That structure passed down through iconic years ago. A video team went through it a couple of years ago and the term "decaying cesspool" would not insult it.

                    Detroit is certainly far from a great city but it deserves better than to have pictures and videos of these POS's used as illustrations of it's status.

                    Bob
                    I'm a little in the dark about the Dixie Square Mall. The Packard plant was built in 1903 and today it is considered the largest industrial waste site in the world. Understandable, it's over 100 years old. The Dixie Square Mall was opened in 1966 and just by doing a google image search it looks about 15 times WORSE than the packard plant and is almost 60 years NEWER than the Packard plant. WHAT HAPPENED THERE?!
                    Chris Dresbach

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                    • #11
                      Originally posted by SN-60 View Post
                      I find this story very depressing---Can't help it ---I just do
                      You're right.

                      But remember, it's halftime in America.
                      (where's the sarcasm button when you need one? )
                      63 Avanti R1 2788
                      1914 Stutz Bearcat
                      (George Barris replica)

                      Washington State

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                      • #12
                        A sad but merciful end to what was left of a great American Auto Manufacturer. We had 3 plants here in New Jersey, Ford's Mahwah and Edison plants and GM's Linden plants that are now memories. Unfortunately from the looks of the photos its just become a graffitied dumping ground.

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                        • #13
                          Originally posted by Chris_Dresbach View Post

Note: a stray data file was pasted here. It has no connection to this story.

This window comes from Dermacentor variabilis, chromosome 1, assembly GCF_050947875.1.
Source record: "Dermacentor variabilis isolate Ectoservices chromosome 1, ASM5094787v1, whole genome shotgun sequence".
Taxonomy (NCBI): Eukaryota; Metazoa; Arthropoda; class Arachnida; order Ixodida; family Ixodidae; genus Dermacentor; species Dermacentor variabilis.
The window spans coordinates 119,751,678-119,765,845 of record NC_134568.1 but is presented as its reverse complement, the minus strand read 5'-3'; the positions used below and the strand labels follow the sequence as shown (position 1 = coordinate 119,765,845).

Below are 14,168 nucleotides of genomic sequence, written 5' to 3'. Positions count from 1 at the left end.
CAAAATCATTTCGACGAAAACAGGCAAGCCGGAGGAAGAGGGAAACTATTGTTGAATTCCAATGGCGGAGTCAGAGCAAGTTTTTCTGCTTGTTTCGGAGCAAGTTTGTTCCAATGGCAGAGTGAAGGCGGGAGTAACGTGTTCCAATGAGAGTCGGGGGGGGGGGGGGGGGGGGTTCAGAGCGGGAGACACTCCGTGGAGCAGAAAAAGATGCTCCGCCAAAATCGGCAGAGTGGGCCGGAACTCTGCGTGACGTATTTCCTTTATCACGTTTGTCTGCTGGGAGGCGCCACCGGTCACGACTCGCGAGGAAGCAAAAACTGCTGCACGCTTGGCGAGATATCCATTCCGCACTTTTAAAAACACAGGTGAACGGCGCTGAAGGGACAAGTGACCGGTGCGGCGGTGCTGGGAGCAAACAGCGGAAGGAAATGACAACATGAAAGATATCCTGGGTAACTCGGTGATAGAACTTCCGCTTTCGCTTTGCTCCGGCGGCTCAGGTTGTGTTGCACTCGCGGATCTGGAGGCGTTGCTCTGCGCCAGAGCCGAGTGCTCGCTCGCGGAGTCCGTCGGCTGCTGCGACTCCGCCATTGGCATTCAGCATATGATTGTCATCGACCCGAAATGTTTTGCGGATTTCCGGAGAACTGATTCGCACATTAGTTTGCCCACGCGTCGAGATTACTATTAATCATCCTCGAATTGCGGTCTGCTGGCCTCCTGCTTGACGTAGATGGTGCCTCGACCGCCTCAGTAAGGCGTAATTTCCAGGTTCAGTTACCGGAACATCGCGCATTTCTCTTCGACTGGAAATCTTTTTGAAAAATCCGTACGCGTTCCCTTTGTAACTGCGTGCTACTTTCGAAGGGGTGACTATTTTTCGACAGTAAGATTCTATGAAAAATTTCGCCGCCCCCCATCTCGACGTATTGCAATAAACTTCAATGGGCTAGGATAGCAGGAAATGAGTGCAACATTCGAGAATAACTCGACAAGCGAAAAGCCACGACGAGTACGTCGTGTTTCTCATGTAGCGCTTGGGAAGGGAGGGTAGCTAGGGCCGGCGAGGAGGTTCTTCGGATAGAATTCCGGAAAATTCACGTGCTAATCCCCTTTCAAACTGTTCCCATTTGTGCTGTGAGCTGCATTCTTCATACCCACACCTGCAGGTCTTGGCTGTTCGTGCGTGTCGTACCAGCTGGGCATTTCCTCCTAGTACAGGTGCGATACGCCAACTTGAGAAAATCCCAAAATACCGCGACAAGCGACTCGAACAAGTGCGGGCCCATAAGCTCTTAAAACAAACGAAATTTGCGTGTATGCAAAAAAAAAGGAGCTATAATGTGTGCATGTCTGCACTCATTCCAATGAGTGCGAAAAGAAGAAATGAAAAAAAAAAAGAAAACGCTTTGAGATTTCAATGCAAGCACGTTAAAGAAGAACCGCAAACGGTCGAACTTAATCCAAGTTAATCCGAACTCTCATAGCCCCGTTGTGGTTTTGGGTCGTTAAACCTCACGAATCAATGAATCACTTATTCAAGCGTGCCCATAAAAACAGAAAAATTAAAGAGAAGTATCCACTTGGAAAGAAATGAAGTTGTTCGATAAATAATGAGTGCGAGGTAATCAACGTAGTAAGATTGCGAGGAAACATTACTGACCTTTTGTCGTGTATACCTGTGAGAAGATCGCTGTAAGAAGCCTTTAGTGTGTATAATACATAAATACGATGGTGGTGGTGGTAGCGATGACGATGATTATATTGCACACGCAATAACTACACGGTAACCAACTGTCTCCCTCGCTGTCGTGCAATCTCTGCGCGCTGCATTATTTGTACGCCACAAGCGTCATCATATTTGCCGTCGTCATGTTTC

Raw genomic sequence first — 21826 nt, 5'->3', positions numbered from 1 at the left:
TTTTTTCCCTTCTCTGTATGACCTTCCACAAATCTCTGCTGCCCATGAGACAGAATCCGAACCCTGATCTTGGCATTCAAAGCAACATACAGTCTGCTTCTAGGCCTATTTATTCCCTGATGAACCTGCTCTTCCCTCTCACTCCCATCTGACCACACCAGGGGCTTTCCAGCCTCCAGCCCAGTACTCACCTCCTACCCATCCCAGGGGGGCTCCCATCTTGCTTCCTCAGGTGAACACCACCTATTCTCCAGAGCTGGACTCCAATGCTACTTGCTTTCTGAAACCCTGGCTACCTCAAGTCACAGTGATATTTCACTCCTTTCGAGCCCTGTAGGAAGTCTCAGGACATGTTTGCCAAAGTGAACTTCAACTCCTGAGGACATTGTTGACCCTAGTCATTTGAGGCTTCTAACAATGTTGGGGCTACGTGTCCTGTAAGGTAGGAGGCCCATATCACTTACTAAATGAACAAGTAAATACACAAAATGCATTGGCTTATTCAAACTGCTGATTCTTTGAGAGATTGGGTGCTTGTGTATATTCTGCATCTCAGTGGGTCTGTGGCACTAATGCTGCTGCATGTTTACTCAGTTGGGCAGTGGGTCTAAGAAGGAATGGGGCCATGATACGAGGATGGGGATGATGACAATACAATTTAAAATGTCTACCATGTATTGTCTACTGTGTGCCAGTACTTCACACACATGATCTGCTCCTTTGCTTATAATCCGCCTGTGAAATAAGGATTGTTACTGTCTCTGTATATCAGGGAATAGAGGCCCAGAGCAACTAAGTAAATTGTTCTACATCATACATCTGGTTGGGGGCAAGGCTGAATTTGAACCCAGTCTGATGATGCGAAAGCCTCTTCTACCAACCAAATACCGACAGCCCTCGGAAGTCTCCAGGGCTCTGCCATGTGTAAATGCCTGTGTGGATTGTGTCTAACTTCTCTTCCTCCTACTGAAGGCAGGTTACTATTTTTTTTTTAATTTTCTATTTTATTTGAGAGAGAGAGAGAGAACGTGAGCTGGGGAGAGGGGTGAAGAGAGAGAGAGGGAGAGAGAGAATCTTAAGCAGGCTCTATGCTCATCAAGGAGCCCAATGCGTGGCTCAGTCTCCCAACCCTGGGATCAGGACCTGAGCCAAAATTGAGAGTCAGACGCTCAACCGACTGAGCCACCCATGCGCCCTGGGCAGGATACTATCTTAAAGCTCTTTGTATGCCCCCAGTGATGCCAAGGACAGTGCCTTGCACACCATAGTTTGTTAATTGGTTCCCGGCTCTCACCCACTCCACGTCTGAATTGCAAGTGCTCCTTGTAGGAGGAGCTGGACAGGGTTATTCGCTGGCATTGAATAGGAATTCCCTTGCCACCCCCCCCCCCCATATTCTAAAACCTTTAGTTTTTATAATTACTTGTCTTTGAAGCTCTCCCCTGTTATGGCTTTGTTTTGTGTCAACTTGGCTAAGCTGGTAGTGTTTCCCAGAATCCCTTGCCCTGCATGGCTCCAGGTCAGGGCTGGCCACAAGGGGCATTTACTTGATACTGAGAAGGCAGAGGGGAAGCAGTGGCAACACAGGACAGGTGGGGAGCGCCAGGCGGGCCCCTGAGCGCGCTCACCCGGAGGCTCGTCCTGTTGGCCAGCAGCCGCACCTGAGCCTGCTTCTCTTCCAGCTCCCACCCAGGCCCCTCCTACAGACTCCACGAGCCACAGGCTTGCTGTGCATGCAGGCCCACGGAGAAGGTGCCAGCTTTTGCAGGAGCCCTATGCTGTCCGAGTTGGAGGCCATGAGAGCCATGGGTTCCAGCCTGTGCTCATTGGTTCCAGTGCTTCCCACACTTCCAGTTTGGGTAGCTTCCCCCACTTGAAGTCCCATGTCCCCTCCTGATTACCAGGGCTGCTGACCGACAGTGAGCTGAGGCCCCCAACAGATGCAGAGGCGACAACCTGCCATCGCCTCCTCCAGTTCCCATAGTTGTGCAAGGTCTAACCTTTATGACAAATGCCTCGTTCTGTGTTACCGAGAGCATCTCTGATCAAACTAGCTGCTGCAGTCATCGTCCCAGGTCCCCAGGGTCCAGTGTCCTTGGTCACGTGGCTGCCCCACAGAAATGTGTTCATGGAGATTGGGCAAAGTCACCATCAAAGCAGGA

I'm a little in the dark about the Dixie Square Mall. The Packard plant was built in 1903 and today it is considered the largest industrial waste site in the world. Understandable, it's over 100 years old. The Dixie Square Mall was opened in 1966 and just by doing a google image search it looks about 15 times WORSE than the packard plant and is almost 60 years NEWER than the Packard plant. WHAT HAPPENED THERE?!
                          Chris

                          I found the shots of the DSM you were referring too in your post. Obviously the Packard Complex was much better constructed due to the times and need to bear heavy loads on the upper floors but It's obvious that they have both overstayed there intended purposes and demolition is/was the only cure. The Packard Complex reminded me very much of the Studebaker foundry we toured but on a much larger scale.

                          Bob

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                          • #14
                            Didn't Packard also have a large (and newer) engine manufacturing plant in Utica Michigan? Does anyone know if that still exists, and is it presently used?

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                            • #15
                              Does anyone have some pictures of the Packard Plant in it's prime that they can post?
                              Paul
                              Winston-Salem, NC
                              Visit The Studebaker Skytop Registry website at: www.studebakerskytop.com